[Histonet] overfixation with formalin
Edwards, Richard E.
ree3 <@t> leicester.ac.uk
Wed Nov 7 09:38:18 CST 2012
I have seen far more damaged/unusable (apart from H <@t> E) tissues through under-fixation than over-fixation.....................
From: histonet-bounces <@t> lists.utsouthwestern.edu [mailto:histonet-bounces <@t> lists.utsouthwestern.edu] On Behalf Of Gudrun Lang
Sent: 03 November 2012 18:41
To: histonet <@t> lists.utsouthwestern.edu
Subject: [Histonet] overfixation with formalin
I'm just attending a histo-course, where the teacher told us his opinion about overfixation.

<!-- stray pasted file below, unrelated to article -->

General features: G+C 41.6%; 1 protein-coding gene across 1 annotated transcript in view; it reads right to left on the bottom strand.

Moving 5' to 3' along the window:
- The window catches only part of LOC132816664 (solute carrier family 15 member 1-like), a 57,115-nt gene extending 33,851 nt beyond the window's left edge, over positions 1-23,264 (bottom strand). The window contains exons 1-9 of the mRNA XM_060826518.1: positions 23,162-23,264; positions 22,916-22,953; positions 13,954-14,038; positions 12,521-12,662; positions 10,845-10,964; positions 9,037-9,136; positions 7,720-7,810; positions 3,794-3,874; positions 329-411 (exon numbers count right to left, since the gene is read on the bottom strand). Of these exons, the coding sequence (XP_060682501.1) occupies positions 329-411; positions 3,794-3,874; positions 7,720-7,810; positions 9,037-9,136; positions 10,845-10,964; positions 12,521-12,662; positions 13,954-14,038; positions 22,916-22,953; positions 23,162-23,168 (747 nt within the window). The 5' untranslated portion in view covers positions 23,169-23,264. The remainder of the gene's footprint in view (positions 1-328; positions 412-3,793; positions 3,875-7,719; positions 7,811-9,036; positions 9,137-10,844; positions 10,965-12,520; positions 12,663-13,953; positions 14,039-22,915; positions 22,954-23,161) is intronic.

For him overfixation takes place in any formaldehyde solution with a concentration above 5%. This should cause the margin-artefact, that leads to false-positive IHC at the margins of the tissue and to false-negative results in the center. The higher concetrated fixative should harden and shrink the surface, so it cant be penetrated any more by the fixative.
I told him about the publication of Cecil Fox, who saw shrinkage only in solutions with formaldehyde concentration above 30% (I think) and said, that the methanol-part is responsible for that.
I believe, that these margin-artefacts are due to drying at the time of biopsy or an effect of the needle-shot itself. (But believing is no
In our lab we use 8% formaldehyde as standard fixative, buffered with low-molar phosphatebuffer. There are no complains from the doctors about margins.
Please help me with the histonet-wisdom. What's your opinion?
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